Counting on appreciation is speculation, which is generally unwise for investors. I would consider any appreciation above inflation to be icing on an already sweet cake.
Pro 3: Income Adjusts for Inflation
Remember Matthew McConaughey’s sleazy character in Dazed and Confused, and his famous line? “That’s what I love about high school girls: I get older, they stay the same age.”
Rental cash flow is kinda like that. Except, you know, without the sleaziness.
Rents go up over time, in nearly all cities. In some cases, they can rise staggeringly fast, as San Francisco saw earlier this decade. If a property’s rent is $1,500 today, it may be $4,000 in 25 years from now.
But your mortgage payment? That stays the same. If you borrow a 30-year fixed mortgage, with a $1,000 monthly payment, you’ll still be paying $1,000/month in 25 years from now, when $1,000 is likely worth half as much as it is today.
Not only do rents rise with inflation, rising rents are a leading cause of inflation. And they often rise much, much faster than other costs.
Regular inflation adjusted income is a great benefit of paid off real estate, without the risk of leverage.
This benefit can be magnified through the use of leverage, but it is worth emphasizing that this assumes using fixed rate fully amortizing loans. If the numbers on a property work at the beginning of the term, they should only get better over time as rents should rise regularly and equity will build. This gives you progressively increasing cash flow and/or equity, while having less of your loan payment going to interest over time. Win-win.
Pro 4: Diversification from Other Financial Markets
Stock markets go through corrections, even crashes, quite regularly. It’s far less common for housing markets to dip.
And when housing markets do dip, it’s often independent of what’s happening in the stock market.
In other words, every investor’s favorite concept, diversification, plays out beautifully with rentals.
If you own both a portfolio of rental properties and a portfolio of equities, you can lean on one portfolio more when the other is struggling. Bad month for your stock prices or dividends? Keep more of your rental income. Good month for your dividends? Put more of your rental income aside for repairs, or invest it in more equities.
Improving risk management through diversification is another motivator for us to expand into real estate in these times of high stock valuations and low interest rates. Unfortunately, in many local markets (including ours) real estate prices are becoming overvalued for the rents they will produce as well, making it hard to find good deals to buy.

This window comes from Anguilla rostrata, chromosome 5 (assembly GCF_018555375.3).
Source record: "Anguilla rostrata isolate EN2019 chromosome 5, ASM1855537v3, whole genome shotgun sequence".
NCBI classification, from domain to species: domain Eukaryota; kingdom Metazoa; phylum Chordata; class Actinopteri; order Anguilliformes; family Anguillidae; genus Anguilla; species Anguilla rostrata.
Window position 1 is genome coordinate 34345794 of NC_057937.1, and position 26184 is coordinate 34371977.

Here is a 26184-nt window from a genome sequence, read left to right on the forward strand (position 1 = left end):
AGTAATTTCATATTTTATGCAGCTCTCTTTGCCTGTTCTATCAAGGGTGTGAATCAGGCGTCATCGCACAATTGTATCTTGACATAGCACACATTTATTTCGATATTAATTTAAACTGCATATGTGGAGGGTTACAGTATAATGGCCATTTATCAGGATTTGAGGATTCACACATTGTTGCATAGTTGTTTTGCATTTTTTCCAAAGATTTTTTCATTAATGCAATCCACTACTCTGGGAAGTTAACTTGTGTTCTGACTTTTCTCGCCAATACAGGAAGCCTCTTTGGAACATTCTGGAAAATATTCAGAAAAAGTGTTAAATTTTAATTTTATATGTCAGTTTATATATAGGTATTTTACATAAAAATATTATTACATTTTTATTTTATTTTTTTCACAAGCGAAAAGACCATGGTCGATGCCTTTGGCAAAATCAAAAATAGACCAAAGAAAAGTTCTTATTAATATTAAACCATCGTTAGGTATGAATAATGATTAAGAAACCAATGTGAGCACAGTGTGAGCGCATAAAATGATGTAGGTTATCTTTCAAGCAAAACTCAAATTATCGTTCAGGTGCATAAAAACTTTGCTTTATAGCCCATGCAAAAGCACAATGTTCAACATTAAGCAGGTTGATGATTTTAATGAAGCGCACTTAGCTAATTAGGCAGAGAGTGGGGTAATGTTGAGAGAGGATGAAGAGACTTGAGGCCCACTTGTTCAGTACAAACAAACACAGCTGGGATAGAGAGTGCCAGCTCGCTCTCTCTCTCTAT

This is a challenging time for all investors. I think Brian makes a good point here regarding diversification, but we’re being careful not to reach on a real estate purchase, just to add an overvalued property to our overvalued paper portfolio.
Con 1: Rentals Take Work to Buy & Manage
One of my favorite things about buying equities? I can just park money directly in a low-cost index fund. Or many funds, as the case may be, but it takes almost no work to buy and none at all to manage.
Unfortunately, that’s not true of rental properties.
Finding good deals on rental properties is not trivial. It takes work. And once you’ve found a good deal and put it under contract, the work is just beginning.
You have to find financing (unless you’re buying in cash). Then come the appraisal, the home inspection, stressful settlements, perhaps coordinating repairs with contractors.
Once you own the property and it’s ready to rent, you need to price it out, advertise it, show it, collect a rental application from every prospect, run tenant screening reports, call employers to verify income and employment, call former landlords. You need to sign a lease agreement, collect rent, enforce the lease, make inspections, file evictions.
And do it all over again when the tenants move.
A far cry from clicking a few buttons to buy shares in an index fund, eh?
For all that, there are ways around the work. You can buy turnkey rental properties from trusted sellers. You can hire a property manager or bring on an active partner, so you can sit back as the silent partner.
Still, the work can’t be ignored, and you need a plan for how you (or someone else) will oversee it.
I appreciate Brian pointing out that increased returns and income that come with real estate are not a free lunch.
My wife and I frequently discuss the desire for more income than our paper portfolio provides. But as is the case with many pondering the early retirement decision, we don’t need a lot of income.
So the question becomes, do the benefits real estate provides justify the efforts required to be a real estate investor. I think the answer depends on how great those benefits are and what other income alternatives you have available, such as part-time work, consulting, or a hobby business or job.
For now, my wife’s part-time work, my forthcoming book and working on this blog are more appealing and have more upside potential with less financial risk and undesirable work than buying rental properties, which is keeping us in window shopping mode for now.
Con 2: High Barriers to Entry